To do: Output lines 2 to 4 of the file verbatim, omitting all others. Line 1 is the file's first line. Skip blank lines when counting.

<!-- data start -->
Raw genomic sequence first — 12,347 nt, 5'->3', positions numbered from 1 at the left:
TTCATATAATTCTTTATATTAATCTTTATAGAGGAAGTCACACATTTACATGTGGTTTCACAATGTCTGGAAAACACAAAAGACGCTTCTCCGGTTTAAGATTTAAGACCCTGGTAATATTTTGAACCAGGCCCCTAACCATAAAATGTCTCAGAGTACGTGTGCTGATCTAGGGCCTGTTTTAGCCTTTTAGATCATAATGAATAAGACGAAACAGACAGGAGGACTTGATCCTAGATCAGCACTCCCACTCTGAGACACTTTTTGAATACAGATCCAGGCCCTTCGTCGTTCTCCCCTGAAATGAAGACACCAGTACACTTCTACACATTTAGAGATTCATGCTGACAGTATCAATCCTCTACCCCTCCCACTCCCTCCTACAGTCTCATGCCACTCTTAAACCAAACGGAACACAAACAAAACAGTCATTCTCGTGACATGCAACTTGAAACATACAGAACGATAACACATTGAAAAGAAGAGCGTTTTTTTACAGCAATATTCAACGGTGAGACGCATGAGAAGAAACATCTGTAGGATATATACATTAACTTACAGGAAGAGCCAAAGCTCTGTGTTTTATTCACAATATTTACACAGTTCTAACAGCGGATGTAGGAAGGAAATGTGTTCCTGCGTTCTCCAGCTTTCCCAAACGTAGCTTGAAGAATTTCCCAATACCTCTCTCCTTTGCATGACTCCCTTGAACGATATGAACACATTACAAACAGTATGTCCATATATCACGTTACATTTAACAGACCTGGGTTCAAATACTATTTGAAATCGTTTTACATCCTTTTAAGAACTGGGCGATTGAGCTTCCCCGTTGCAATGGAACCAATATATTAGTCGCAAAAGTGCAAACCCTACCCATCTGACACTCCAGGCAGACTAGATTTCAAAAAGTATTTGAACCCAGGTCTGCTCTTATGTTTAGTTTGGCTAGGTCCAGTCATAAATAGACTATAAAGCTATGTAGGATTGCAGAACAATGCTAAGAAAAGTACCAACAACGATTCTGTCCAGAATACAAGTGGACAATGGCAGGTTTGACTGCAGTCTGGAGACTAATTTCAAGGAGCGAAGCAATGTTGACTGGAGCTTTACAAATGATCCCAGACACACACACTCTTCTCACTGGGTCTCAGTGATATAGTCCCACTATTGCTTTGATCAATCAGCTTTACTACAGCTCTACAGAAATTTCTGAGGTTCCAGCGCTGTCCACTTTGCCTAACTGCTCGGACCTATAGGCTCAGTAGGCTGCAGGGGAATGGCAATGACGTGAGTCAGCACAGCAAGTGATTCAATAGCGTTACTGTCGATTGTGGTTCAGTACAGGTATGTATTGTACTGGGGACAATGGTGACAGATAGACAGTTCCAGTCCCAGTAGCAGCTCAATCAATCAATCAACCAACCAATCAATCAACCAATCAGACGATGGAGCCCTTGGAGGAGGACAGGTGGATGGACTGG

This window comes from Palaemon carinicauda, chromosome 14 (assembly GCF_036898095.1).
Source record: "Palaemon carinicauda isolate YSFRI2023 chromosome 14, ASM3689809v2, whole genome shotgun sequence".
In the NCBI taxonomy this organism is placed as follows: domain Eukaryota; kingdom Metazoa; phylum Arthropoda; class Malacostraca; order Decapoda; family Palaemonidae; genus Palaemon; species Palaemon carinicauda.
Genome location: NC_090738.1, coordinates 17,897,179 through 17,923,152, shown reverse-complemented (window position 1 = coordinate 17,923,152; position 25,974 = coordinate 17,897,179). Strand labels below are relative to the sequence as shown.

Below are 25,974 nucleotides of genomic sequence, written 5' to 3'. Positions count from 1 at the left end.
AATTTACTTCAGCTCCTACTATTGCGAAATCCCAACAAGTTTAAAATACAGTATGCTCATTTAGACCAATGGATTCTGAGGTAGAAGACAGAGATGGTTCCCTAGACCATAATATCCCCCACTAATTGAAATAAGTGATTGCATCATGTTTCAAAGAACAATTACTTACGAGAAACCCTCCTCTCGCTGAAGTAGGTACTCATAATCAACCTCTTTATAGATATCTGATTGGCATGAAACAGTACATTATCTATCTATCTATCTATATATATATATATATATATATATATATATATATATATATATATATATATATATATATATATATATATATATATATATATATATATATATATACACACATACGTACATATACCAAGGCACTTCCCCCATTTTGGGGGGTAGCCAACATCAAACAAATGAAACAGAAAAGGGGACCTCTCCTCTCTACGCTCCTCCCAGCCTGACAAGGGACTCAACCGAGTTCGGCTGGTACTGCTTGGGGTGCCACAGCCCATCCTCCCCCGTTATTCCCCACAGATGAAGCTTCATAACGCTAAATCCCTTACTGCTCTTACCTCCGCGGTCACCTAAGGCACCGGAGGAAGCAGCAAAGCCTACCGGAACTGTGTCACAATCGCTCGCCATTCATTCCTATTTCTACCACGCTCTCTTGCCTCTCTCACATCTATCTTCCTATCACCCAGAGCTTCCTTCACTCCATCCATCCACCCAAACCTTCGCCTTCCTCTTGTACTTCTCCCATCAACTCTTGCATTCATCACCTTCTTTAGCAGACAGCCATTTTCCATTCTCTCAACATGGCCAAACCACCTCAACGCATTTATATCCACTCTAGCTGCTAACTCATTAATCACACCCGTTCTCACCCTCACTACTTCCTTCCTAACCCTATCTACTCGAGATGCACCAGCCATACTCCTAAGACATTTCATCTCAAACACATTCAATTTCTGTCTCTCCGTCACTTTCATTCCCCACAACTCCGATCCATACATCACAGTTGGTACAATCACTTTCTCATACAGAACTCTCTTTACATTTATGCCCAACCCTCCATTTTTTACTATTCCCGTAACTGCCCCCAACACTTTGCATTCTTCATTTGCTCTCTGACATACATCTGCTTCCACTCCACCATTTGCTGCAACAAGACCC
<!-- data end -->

TTCATATAATTCTTTATATTAATCTTTATAGAGGAAGTCACACATTTACATGTGGTTTCACAATGTCTGGAAAACACAAAAGACGCTTCTCCGGTTTAAGATTTAAGACCCTGGTAATATTTTGAACCAGGCCCCTAACCATAAAATGTCTCAGAGTACGTGTGCTGATCTAGGGCCTGTTTTAGCCTTTTAGATCATAATGAATAAGACGAAACAGACAGGAGGACTTGATCCTAGATCAGCACTCCCACTCTGAGACACTTTTTGAATACAGATCCAGGCCCTTCGTCGTTCTCCCCTGAAATGAAGACACCAGTACACTTCTACACATTTAGAGATTCATGCTGACAGTATCAATCCTCTACCCCTCCCACTCCCTCCTACAGTCTCATGCCACTCTTAAACCAAACGGAACACAAACAAAACAGTCATTCTCGTGACATGCAACTTGAAACATACAGAACGATAACACATTGAAAAGAAGAGCGTTTTTTTACAGCAATATTCAACGGTGAGACGCATGAGAAGAAACATCTGTAGGATATATACATTAACTTACAGGAAGAGCCAAAGCTCTGTGTTTTATTCACAATATTTACACAGTTCTAACAGCGGATGTAGGAAGGAAATGTGTTCCTGCGTTCTCCAGCTTTCCCAAACGTAGCTTGAAGAATTTCCCAATACCTCTCTCCTTTGCATGACTCCCTTGAACGATATGAACACATTACAAACAGTATGTCCATATATCACGTTACATTTAACAGACCTGGGTTCAAATACTATTTGAAATCGTTTTACATCCTTTTAAGAACTGGGCGATTGAGCTTCCCCGTTGCAATGGAACCAATATATTAGTCGCAAAAGTGCAAACCCTACCCATCTGACACTCCAGGCAGACTAGATTTCAAAAAGTATTTGAACCCAGGTCTGCTCTTATGTTTAGTTTGGCTAGGTCCAGTCATAAATAGACTATAAAGCTATGTAGGATTGCAGAACAATGCTAAGAAAAGTACCAACAACGATTCTGTCCAGAATACAAGTGGACAATGGCAGGTTTGACTGCAGTCTGGAGACTAATTTCAAGGAGCGAAGCAATGTTGACTGGAGCTTTACAAATGATCCCAGACACACACACTCTTCTCACTGGGTCTCAGTGATATAGTCCCACTATTGCTTTGATCAATCAGCTTTACTACAGCTCTACAGAAATTTCTGAGGTTCCAGCGCTGTCCACTTTGCCTAACTGCTCGGACCTATAGGCTCAGTAGGCTGCAGGGGAATGGCAATGACGTGAGTCAGCACAGCAAGTGATTCAATAGCGTTACTGTCGATTGTGGTTCAGTACAGGTATGTATTGTACTGGGGACAATGGTGACAGATAGACAGTTCCAGTCCCAGTAGCAGCTCAATCAATCAATCAACCAACCAATCAATCAACCAATCAGACGATGGAGCCCTTGGAGGAGGACAGGTGGATGGACTGG

This window comes from Palaemon carinicauda, chromosome 14 (assembly GCF_036898095.1).
Source record: "Palaemon carinicauda isolate YSFRI2023 chromosome 14, ASM3689809v2, whole genome shotgun sequence".